In reverse Chronological order:
Buden, Donald W. The Birds of Kapingamarangi Atoll,
including first record of the Shining Cuckoo (Chrysococcyx
lucidus) from Micronesia. Notornis 45: 141-153 (1998)
©1998 Ornithological Society of New Zealand.
Twenty species of birds are recorded from Kapingamarangi Atoll,
southern Micronesia, 14 sea and shore birds and six land birds.
Eleven are documented or probable breeders or former breeders.
The Micronesian Starling (Aplonis opaca) is the only
native, resident, land bird, and it is common and widespread,
averaging 5.7 birds per hectare atoll-wide among the 31 islands.
A kingfisher is reported from Kapingamaringi for the first time,
and a recently collected specimen of shining cuckoo (Chrysococcyx
lucidus) is the first record for Micronesia and first report
of the nominate (New Zealand) subspecies north of the Bismark
Buden, Donald W. Morphological Variation and Distributional
Ecology of the Giant Micronesian Gecko (Perochirus scutellatus)
of Kapingamarangi Atoll. Pacific Science (1998), Volume
52, Number 3: 250-258.
Distribution, habitat preferences, and intraspecific variation
in the giant Micronesian gecko (Perochirus scutellatus)
are discussed for the first time based on 136 recently acquired
specimens together with field observations spanning aproximately
two months. Only two specimens, both adult males, have
been reported previously in the literature. Perochirus scutellatus
is a large (up to 132 mm snout-vent length and 60 g body mass),
sexually dimorphic (males larger than females), arboreal, and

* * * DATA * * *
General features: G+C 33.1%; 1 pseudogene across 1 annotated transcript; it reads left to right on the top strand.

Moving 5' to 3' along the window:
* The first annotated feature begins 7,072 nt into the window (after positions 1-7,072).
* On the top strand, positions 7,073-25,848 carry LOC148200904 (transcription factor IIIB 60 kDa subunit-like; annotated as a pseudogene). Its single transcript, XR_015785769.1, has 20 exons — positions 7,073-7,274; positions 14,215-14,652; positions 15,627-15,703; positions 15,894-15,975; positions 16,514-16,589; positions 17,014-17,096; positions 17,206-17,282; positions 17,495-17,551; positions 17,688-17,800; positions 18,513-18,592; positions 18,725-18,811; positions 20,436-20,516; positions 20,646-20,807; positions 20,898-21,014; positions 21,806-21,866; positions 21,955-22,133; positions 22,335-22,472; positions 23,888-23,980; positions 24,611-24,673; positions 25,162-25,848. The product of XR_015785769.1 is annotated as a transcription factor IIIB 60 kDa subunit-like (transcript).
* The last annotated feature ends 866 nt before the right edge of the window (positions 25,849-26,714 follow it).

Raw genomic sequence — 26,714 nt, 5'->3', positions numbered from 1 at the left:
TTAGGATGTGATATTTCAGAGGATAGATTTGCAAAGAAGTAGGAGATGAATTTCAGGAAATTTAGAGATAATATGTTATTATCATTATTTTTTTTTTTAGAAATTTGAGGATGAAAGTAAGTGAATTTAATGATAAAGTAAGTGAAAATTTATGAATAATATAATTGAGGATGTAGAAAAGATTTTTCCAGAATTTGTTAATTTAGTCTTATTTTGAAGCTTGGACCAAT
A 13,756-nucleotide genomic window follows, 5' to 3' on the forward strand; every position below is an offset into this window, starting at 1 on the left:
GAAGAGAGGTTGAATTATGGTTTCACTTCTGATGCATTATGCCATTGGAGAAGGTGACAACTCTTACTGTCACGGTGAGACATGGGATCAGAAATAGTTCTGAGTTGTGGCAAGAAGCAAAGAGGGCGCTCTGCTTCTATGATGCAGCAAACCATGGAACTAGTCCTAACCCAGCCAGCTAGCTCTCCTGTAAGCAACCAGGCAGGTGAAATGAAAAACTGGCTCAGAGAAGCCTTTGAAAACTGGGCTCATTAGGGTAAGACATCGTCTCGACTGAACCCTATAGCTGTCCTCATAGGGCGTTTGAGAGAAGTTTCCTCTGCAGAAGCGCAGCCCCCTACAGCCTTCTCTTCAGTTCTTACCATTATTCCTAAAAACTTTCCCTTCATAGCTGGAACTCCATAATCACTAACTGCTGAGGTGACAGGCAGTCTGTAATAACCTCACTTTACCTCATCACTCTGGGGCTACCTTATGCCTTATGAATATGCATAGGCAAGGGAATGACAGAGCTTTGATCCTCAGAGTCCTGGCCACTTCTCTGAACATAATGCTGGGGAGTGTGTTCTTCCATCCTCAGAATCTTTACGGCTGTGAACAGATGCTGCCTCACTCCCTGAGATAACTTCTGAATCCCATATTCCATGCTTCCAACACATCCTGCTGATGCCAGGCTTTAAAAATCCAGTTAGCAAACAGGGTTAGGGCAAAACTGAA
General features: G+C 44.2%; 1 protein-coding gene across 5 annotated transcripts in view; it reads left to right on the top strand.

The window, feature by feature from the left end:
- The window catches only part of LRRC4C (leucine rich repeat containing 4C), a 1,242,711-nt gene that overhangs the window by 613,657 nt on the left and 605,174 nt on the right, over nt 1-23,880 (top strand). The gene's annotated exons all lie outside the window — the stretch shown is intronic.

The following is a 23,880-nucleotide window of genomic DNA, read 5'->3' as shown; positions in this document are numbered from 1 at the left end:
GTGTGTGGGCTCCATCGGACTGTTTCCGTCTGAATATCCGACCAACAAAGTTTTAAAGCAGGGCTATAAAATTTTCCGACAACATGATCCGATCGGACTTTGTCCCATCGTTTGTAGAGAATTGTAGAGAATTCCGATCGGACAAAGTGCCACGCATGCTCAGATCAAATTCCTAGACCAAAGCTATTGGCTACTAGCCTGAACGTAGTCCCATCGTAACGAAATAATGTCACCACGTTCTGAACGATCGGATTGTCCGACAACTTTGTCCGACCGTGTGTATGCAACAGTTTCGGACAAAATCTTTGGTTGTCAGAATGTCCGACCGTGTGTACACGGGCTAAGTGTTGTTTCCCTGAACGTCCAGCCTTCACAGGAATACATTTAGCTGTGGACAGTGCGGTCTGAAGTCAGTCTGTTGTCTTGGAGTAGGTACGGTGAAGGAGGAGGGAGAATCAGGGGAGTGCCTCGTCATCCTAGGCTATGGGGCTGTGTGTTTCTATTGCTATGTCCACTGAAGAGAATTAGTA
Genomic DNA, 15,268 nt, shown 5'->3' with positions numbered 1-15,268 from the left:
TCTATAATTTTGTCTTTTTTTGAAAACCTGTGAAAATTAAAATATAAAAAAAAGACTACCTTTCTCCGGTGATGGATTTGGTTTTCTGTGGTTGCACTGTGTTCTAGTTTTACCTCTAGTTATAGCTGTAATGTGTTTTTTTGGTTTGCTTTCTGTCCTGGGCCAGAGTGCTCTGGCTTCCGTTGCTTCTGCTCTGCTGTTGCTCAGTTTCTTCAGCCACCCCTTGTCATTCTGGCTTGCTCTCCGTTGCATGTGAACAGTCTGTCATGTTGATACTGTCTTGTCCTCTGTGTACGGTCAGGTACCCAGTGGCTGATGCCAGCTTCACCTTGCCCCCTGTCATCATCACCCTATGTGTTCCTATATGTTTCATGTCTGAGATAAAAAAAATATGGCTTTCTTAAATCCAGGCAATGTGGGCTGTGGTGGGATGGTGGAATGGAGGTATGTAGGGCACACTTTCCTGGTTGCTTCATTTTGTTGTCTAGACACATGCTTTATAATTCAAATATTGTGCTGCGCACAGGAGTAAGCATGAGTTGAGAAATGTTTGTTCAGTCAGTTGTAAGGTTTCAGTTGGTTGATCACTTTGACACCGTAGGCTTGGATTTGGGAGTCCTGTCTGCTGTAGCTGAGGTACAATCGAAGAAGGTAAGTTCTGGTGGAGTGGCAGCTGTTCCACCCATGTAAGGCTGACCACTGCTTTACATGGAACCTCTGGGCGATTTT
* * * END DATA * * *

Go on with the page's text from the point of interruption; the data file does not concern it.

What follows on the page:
predominately diurnal gecko known only from Kapingamarangi Atoll
(on 18 of 31 islands). Adults occur mainly on tree trunks
(mainly Guettarda speciosa), with densities as high
as 25 per tree and encounter rates of up to approximately 150
per hour. Juveniles were encountered mainly in Cocos
leaf axils during the day and in Scaevola bushes along the strand
line at night. Adults are cryptically colored on lichen-coverecd
limbs and trunks, being mottled dark brown to pale gray, with
small, scattrered whitish flecks and patches, and often faintly
washed with yellow green. Juveniles tned to be paler,
brighter (more yellow green), and more uniformly colored than
Buden, Donald W. Rediscovery of the Pohnpei Mountain Starling
(Aplonis pelzelni). The Auk, 113(1):229-230, 1996.
A specimen of the Pohnpei Mountain Starling (Aplonia pelzelni)
salvaged on 4 July 1995 is the first confirmed record since J.T.
Marshall collected two on 7 March 1956. This species is endemic
to Pohnpei, a moderately sized (about 355 km2) heavily forested
and ruggedly mountainous (about 800 m high) tropical Pacific
island. In the most recent literature, A. pelzelni has been reported
variously as possibly "near extinction," "possibly
extinct," and "extinct."
Buden, Donald W. Reptiles, Birds, and Mammals of Ant Atoll,
Eastern Caroline Islands. Micronesica 29(1): 21-26, 1996.
Thirteen species of reptiles, 25 birds, and seven mamals are
recorded from Ant Atoll, five of the reptiles, nine birds, and
two mammals for the first time. None is endemic to the atoll.
All occur on Pohnpei, the nearest high island, and most are widely
distributed in Oceania. Established introductions include include